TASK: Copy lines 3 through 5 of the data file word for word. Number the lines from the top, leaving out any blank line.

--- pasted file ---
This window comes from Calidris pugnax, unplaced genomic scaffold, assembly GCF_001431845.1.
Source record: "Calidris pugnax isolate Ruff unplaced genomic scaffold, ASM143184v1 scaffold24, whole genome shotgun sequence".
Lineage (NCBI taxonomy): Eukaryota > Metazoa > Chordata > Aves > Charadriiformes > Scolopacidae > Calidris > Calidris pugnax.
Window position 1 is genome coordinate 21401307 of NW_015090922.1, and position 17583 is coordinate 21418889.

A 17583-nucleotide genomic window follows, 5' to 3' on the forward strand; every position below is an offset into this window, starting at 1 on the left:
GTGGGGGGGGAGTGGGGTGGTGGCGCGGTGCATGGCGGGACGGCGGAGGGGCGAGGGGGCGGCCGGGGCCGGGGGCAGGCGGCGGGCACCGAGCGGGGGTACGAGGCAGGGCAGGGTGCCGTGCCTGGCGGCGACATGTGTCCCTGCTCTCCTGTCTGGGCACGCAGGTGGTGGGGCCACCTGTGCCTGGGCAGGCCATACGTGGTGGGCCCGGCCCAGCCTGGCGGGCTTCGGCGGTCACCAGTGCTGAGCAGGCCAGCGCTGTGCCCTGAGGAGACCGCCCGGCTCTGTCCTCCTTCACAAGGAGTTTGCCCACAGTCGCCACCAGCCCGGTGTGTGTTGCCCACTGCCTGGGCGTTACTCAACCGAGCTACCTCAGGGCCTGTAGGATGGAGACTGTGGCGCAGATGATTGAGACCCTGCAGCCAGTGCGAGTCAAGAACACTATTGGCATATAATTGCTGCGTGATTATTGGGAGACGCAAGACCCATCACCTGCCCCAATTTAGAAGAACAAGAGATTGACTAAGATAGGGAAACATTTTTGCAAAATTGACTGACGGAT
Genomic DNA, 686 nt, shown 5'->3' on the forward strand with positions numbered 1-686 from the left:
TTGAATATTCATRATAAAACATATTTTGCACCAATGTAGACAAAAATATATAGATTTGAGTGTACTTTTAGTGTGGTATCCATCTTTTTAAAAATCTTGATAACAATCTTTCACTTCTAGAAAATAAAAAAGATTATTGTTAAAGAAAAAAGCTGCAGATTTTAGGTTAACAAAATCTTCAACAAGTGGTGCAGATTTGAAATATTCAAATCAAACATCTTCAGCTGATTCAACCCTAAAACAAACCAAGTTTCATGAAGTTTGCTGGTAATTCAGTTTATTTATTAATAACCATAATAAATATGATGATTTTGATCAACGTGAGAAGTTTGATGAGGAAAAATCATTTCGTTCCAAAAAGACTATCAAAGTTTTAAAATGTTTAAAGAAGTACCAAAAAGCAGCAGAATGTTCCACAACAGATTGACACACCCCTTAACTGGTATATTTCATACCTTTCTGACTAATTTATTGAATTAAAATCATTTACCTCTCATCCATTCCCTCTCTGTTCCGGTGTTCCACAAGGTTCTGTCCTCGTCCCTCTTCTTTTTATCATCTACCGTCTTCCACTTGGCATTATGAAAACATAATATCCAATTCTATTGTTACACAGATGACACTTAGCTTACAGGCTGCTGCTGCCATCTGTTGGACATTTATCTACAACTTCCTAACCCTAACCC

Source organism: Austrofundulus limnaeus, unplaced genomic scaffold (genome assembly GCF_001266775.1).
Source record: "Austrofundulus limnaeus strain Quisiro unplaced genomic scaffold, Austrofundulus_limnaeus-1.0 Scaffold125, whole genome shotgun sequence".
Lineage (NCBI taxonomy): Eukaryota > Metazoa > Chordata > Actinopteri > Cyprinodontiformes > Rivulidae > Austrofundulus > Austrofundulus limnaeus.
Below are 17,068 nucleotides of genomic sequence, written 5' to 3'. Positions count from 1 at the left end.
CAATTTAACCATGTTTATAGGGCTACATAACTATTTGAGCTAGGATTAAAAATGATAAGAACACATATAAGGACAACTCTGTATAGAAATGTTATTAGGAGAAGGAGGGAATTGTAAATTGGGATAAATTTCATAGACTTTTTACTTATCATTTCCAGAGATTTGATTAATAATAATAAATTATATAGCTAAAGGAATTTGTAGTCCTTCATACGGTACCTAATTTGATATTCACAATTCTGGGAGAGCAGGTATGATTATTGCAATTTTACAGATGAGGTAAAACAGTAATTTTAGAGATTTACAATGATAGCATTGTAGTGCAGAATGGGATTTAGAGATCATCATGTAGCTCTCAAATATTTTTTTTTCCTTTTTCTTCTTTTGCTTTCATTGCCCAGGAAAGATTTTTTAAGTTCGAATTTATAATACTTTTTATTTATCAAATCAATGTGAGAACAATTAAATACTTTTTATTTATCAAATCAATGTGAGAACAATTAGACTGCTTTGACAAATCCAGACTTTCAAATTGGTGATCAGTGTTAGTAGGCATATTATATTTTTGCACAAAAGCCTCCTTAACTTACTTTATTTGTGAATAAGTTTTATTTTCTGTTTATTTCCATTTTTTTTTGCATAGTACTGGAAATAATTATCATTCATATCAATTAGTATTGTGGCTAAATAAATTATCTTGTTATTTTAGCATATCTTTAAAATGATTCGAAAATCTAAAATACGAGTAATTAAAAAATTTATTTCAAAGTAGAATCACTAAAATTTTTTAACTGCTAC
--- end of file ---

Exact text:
Lineage (NCBI taxonomy): Eukaryota > Metazoa > Chordata > Aves > Charadriiformes > Scolopacidae > Calidris > Calidris pugnax.
Window position 1 is genome coordinate 21401307 of NW_015090922.1, and position 17583 is coordinate 21418889.

A 17583-nucleotide genomic window follows, 5' to 3' on the forward strand; every position below is an offset into this window, starting at 1 on the left: